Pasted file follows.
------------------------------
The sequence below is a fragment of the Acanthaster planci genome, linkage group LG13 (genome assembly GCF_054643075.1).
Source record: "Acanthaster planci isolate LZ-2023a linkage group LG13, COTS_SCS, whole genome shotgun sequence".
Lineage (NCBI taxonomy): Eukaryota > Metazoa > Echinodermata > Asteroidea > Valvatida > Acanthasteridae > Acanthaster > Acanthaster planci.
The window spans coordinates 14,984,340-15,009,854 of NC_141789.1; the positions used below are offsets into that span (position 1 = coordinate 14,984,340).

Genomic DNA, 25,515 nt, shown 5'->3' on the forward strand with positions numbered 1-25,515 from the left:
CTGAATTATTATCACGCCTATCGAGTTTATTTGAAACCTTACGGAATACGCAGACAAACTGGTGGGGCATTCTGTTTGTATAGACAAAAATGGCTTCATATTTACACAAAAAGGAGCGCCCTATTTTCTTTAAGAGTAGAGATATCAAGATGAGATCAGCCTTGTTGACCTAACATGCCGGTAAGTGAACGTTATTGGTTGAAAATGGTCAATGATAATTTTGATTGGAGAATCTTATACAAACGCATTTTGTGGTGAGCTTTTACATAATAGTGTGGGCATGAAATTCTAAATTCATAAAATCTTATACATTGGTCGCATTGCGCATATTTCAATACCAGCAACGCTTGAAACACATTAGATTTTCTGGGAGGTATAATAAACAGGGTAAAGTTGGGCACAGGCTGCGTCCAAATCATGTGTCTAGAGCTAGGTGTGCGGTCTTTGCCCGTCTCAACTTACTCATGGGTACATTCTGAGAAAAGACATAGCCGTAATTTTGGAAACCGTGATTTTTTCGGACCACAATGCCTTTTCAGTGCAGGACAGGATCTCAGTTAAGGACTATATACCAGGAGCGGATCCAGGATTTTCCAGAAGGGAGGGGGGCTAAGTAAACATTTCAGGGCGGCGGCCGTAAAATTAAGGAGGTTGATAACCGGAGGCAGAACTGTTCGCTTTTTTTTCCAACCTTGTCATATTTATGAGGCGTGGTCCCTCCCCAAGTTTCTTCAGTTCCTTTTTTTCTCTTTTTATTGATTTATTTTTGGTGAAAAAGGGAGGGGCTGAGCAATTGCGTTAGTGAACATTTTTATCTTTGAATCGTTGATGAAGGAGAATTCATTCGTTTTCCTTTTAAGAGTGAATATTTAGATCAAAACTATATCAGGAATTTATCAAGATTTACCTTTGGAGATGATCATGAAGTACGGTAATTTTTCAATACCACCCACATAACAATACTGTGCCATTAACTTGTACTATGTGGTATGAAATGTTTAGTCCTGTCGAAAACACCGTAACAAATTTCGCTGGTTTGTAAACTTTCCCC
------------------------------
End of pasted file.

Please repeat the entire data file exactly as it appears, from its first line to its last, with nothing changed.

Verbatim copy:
The sequence below is a fragment of the Acanthaster planci genome, linkage group LG13 (genome assembly GCF_054643075.1).
Source record: "Acanthaster planci isolate LZ-2023a linkage group LG13, COTS_SCS, whole genome shotgun sequence".
Lineage (NCBI taxonomy): Eukaryota > Metazoa > Echinodermata > Asteroidea > Valvatida > Acanthasteridae > Acanthaster > Acanthaster planci.
The window spans coordinates 14,984,340-15,009,854 of NC_141789.1; the positions used below are offsets into that span (position 1 = coordinate 14,984,340).

Genomic DNA, 25,515 nt, shown 5'->3' on the forward strand with positions numbered 1-25,515 from the left:
CTGAATTATTATCACGCCTATCGAGTTTATTTGAAACCTTACGGAATACGCAGACAAACTGGTGGGGCATTCTGTTTGTATAGACAAAAATGGCTTCATATTTACACAAAAAGGAGCGCCCTATTTTCTTTAAGAGTAGAGATATCAAGATGAGATCAGCCTTGTTGACCTAACATGCCGGTAAGTGAACGTTATTGGTTGAAAATGGTCAATGATAATTTTGATTGGAGAATCTTATACAAACGCATTTTGTGGTGAGCTTTTACATAATAGTGTGGGCATGAAATTCTAAATTCATAAAATCTTATACATTGGTCGCATTGCGCATATTTCAATACCAGCAACGCTTGAAACACATTAGATTTTCTGGGAGGTATAATAAACAGGGTAAAGTTGGGCACAGGCTGCGTCCAAATCATGTGTCTAGAGCTAGGTGTGCGGTCTTTGCCCGTCTCAACTTACTCATGGGTACATTCTGAGAAAAGACATAGCCGTAATTTTGGAAACCGTGATTTTTTCGGACCACAATGCCTTTTCAGTGCAGGACAGGATCTCAGTTAAGGACTATATACCAGGAGCGGATCCAGGATTTTCCAGAAGGGAGGGGGGCTAAGTAAACATTTCAGGGCGGCGGCCGTAAAATTAAGGAGGTTGATAACCGGAGGCAGAACTGTTCGCTTTTTTTTCCAACCTTGTCATATTTATGAGGCGTGGTCCCTCCCCAAGTTTCTTCAGTTCCTTTTTTTCTCTTTTTATTGATTTATTTTTGGTGAAAAAGGGAGGGGCTGAGCAATTGCGTTAGTGAACATTTTTATCTTTGAATCGTTGATGAAGGAGAATTCATTCGTTTTCCTTTTAAGAGTGAATATTTAGATCAAAACTATATCAGGAATTTATCAAGATTTACCTTTGGAGATGATCATGAAGTACGGTAATTTTTCAATACCACCCACATAACAATACTGTGCCATTAACTTGTACTATGTGGTATGAAATGTTTAGTCCTGTCGAAAACACCGTAACAAATTTCGCTGGTTTGTAAACTTTCCCC